|Page 1 of 2:|| |
|Index||12 reviews in total|
The Source takes some priceless footage of this country's seminal beat
and traces their impact on our society over 5 generations, from the 50's up
through present time. Back in the 40's a young football player named Jack
Kerouac at Columbia College in New York broke his leg and spent some time
talking with other intellectuals, befriending one spindly young lad named
Allen Ginsberg. Eventually they met up with another fellow named William S.
Burroughs. From this small kernal sprang a movement that begat or aided in
the progress of other movements throughout the past 50 years.
Piecing together footage from home movies, interviews, TV shows, films, and many other sources, Workman has built a very effective argument for this thesis: young intellectuals sharing thoughts about humankind's existence and our reason for being. It was right after the atomic bomb had been dropped. Film noir reflected the country's fears and anxieties. The world was no longer what it seemed. Existentialism and intellectualism were entering a new phase in society, and a group of free thinkers were born. Kerouac published a book which gave this group a name - "beats." Thus the beatnik was born. Gone. Crazy. Hip. Far out. Anything that questioned authority or existence, whether art, music, poetry, writing, performance...anything.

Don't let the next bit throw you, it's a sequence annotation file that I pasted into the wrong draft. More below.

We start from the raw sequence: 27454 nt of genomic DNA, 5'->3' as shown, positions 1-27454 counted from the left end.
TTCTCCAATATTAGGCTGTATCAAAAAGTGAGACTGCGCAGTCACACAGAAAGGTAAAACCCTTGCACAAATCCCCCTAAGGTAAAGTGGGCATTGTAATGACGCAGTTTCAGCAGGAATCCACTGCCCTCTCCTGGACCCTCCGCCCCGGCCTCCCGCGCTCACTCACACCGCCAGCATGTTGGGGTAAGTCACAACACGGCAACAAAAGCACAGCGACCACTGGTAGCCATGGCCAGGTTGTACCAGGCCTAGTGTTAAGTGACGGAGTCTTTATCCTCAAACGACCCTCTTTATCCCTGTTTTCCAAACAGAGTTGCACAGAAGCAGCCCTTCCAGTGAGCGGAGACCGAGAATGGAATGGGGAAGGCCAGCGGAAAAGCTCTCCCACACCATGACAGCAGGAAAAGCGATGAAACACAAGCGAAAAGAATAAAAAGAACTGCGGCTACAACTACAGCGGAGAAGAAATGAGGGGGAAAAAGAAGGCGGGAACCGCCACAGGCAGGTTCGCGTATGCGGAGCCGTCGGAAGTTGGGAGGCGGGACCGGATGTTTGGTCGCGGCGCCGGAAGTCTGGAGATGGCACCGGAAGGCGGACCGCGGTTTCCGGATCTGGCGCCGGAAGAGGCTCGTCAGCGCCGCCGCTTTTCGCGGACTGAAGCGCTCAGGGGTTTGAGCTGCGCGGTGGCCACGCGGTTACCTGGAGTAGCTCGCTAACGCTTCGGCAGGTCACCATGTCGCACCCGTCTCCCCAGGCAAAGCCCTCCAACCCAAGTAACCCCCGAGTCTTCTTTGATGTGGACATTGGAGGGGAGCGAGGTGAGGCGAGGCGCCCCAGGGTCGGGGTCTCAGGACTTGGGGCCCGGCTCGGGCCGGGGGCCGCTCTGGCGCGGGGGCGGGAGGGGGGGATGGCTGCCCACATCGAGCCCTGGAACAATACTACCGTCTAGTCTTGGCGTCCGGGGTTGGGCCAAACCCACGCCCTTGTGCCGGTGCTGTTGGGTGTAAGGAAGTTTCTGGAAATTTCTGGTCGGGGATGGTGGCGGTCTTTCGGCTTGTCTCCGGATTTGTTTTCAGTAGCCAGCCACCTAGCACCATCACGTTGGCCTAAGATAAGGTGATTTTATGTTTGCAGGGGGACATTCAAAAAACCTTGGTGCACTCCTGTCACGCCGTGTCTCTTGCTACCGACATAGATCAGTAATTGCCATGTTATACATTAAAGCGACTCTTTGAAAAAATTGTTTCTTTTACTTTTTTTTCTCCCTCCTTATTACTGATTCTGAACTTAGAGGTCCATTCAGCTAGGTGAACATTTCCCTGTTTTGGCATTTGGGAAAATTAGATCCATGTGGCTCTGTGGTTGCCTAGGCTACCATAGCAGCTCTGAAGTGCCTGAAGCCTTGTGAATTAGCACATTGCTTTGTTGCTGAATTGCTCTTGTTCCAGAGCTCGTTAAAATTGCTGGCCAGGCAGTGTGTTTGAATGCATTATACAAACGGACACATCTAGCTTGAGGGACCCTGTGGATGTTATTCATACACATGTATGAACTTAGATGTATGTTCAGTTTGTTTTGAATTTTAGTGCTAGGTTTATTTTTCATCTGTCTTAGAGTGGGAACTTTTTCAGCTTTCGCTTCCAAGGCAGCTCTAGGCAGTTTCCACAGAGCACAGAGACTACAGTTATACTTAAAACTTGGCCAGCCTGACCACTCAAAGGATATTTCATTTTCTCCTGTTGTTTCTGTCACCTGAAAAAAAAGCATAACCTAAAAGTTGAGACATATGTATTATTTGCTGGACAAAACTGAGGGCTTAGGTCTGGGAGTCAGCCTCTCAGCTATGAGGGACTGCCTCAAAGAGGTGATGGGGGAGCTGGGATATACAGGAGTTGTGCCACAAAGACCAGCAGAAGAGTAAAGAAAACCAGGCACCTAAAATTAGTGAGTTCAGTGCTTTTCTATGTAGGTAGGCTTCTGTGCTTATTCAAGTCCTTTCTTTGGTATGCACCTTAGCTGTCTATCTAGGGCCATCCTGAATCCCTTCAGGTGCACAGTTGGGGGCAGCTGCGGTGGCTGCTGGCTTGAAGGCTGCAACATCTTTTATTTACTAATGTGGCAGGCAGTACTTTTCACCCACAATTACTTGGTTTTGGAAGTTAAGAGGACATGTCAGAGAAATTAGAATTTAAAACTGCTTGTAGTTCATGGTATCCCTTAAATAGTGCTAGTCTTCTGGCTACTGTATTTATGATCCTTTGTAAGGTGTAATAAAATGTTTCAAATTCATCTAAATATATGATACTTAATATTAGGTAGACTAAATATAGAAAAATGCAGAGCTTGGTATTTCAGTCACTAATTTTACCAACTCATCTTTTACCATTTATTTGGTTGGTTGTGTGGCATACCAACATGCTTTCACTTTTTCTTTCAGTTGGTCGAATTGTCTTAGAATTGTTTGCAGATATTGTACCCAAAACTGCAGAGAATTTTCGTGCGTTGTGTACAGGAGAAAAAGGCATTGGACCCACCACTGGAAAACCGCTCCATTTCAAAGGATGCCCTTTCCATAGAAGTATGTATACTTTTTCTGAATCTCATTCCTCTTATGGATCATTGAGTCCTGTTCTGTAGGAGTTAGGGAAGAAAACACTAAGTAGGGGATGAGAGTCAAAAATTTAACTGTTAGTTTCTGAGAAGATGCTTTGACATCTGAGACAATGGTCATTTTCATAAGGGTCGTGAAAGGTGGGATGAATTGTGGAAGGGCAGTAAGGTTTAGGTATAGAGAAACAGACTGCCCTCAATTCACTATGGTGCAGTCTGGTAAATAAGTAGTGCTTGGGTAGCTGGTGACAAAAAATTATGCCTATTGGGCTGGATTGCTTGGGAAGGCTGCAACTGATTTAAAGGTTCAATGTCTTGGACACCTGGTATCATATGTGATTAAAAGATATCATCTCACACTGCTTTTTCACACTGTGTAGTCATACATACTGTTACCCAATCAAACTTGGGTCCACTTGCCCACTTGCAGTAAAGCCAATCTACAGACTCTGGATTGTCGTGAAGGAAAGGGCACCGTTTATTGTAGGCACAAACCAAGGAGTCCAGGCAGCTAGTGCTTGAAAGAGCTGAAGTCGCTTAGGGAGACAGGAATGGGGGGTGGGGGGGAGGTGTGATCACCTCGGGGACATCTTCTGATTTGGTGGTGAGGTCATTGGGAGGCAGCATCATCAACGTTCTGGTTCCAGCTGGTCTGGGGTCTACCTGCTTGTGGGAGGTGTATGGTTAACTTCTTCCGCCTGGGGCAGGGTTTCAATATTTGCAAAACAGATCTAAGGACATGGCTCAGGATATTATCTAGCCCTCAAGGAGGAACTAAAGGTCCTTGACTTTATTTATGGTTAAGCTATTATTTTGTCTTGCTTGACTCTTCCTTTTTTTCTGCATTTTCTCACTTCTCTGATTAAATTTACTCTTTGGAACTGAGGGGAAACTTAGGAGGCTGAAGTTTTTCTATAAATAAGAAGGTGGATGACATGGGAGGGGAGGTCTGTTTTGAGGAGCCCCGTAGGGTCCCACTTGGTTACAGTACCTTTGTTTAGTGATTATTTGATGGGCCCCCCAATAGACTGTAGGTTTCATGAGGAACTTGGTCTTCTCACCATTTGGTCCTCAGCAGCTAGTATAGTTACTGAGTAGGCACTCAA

Strangers in their own country, these restless explorers were considered too weird for maintstream society, and were largely ignored or shunned. Eventually beatniks were accepted for what they were, evolving into "hippies." The movements of the 60's gave us "special interest groups" - gay & lesbian groups, the feminist movement, and others that owe a debt of gratitude to the free thinking beats.